Barron supporters complained that Mr. Jeffries — who outraised Mr. Barron by hundreds of thousands of dollars — would be a pawn of Wall Street and other backers.
“Charles Barron has a backbone, but Hakeem Jeffries is funded by the one percent,” said Lurie Favors, 34, of Fort Greene. “Everyone knows what he stands for, such as public schools.”
And Jerry Greenberg, 72, cited Mr. Barron’s past as a Black Panther as evidence that he “can’t be bought.”
“Jeffries is going to push the charter schools — and Barron is against it,” Mr. Greenberg said.
Mr. Jeffries did indeed push the charter school issue in his first interview with reporters after accepting the Democratic nomination, saying that he hopes to “use the tax code if need be” to support parents’ decision to send their children to religious or other private schools. He also said he supports charter schools.
“I am committed to the public school system, and we will support public schools and parochials schools,” he said.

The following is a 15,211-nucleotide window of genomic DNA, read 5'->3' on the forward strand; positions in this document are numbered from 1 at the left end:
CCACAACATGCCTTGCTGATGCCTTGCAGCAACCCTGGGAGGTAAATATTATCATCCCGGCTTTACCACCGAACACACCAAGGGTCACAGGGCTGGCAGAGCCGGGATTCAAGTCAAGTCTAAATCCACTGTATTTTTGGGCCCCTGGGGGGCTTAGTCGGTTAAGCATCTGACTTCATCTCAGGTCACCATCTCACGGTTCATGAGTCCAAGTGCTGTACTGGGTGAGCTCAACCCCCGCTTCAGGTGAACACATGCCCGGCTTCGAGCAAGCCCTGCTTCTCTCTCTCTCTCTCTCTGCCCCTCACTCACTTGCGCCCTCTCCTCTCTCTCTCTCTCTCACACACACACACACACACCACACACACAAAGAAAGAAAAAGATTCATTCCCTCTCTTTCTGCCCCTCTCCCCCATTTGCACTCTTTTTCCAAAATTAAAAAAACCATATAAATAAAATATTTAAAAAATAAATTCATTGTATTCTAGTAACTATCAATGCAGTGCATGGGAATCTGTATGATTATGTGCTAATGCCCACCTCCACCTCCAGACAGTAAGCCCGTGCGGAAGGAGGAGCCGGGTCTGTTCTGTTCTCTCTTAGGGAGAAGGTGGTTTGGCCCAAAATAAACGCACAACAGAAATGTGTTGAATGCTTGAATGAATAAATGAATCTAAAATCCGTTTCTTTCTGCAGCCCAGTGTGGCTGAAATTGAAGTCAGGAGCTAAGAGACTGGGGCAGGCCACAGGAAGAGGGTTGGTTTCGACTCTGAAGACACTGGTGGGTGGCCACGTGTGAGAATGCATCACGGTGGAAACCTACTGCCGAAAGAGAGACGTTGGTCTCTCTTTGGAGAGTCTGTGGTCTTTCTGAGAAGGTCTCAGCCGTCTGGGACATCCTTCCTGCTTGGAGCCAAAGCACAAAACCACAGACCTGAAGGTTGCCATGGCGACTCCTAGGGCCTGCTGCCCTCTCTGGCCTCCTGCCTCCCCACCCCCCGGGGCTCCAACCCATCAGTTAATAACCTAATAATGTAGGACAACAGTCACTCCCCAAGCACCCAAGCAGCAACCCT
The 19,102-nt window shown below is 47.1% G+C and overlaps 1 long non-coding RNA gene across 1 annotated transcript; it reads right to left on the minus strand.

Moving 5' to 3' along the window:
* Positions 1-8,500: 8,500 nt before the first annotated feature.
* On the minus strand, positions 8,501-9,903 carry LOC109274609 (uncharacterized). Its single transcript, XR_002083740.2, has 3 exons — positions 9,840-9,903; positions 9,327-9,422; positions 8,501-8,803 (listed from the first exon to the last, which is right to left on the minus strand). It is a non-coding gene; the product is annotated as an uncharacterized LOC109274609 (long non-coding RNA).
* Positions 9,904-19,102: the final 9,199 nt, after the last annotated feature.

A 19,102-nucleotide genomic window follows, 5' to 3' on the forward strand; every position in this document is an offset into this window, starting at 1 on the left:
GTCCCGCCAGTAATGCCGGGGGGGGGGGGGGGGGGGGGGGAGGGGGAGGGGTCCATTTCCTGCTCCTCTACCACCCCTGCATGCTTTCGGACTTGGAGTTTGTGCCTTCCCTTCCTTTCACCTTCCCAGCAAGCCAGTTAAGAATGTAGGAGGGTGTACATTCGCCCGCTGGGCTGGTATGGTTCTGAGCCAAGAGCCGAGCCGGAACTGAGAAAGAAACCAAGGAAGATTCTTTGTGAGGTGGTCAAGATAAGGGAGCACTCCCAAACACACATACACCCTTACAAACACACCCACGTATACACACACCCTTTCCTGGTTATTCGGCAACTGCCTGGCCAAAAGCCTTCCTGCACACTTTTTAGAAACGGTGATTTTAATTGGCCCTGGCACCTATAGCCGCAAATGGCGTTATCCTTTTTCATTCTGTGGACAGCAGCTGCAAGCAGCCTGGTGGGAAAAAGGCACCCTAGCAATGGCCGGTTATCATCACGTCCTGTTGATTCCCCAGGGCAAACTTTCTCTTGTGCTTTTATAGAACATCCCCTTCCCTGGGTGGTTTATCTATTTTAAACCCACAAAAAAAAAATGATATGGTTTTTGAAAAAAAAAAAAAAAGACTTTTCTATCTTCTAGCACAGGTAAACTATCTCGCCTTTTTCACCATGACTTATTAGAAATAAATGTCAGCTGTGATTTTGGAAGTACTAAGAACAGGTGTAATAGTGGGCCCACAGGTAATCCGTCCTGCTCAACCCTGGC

He also said he would work to help homeowners who are at risk of foreclosure. East New York, Canarsie and Bedford-Stuyvesant — all within the Eighth Congressional District — are particularly hard hit, he said.
Mr. Beavan, the Green Party candidate, began the fall campaign in earnest by issuing a statement complaining that the “abysmal turnout” of just 35,000 voters in a district with close to 700,000 residents was evidence that Mr. Jeffries and Mr. Barron offered “old-fashioned political ideas [that] amount to no more than trying to shake the crumbs out of an empty potato chip bag. They can’t work in the long term and voters know this.”
He promised to “engage voters” to create “a much more inspired and invigorated electorate in November.”
— with Matthew J. Perlman and Emma Bally


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2 comments:

  1. Public education loses and so does bigotry.

    ReplyDelete
  2. GOOD POST by Anonymous!!!-I will take the loss for Public Ed in order to defeat the latter.

    ReplyDelete